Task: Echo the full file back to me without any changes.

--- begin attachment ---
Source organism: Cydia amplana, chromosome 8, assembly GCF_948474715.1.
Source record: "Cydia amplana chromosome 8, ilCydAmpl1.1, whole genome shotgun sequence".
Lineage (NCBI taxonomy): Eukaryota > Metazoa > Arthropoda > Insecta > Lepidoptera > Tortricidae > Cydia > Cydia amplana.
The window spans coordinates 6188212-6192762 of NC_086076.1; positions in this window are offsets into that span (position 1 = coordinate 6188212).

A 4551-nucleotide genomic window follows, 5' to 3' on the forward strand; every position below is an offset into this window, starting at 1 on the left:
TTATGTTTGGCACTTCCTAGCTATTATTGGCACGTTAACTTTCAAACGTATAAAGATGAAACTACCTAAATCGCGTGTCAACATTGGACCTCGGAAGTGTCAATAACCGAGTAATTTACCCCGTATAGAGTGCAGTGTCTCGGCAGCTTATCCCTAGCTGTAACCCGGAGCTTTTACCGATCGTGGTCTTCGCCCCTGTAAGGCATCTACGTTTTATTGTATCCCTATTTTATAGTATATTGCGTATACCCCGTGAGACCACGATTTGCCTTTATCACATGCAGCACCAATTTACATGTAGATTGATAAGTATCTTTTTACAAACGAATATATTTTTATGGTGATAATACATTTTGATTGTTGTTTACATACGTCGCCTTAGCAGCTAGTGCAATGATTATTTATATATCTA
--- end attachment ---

Source organism: Cydia amplana, chromosome 8, assembly GCF_948474715.1.
Source record: "Cydia amplana chromosome 8, ilCydAmpl1.1, whole genome shotgun sequence".
Lineage (NCBI taxonomy): Eukaryota > Metazoa > Arthropoda > Insecta > Lepidoptera > Tortricidae > Cydia > Cydia amplana.
The window spans coordinates 6188212-6192762 of NC_086076.1; positions in this window are offsets into that span (position 1 = coordinate 6188212).

A 4551-nucleotide genomic window follows, 5' to 3' on the forward strand; every position below is an offset into this window, starting at 1 on the left:
TTATGTTTGGCACTTCCTAGCTATTATTGGCACGTTAACTTTCAAACGTATAAAGATGAAACTACCTAAATCGCGTGTCAACATTGGACCTCGGAAGTGTCAATAACCGAGTAATTTACCCCGTATAGAGTGCAGTGTCTCGGCAGCTTATCCCTAGCTGTAACCCGGAGCTTTTACCGATCGTGGTCTTCGCCCCTGTAAGGCATCTACGTTTTATTGTATCCCTATTTTATAGTATATTGCGTATACCCCGTGAGACCACGATTTGCCTTTATCACATGCAGCACCAATTTACATGTAGATTGATAAGTATCTTTTTACAAACGAATATATTTTTATGGTGATAATACATTTTGATTGTTGTTTACATACGTCGCCTTAGCAGCTAGTGCAATGATTATTTATATATCTA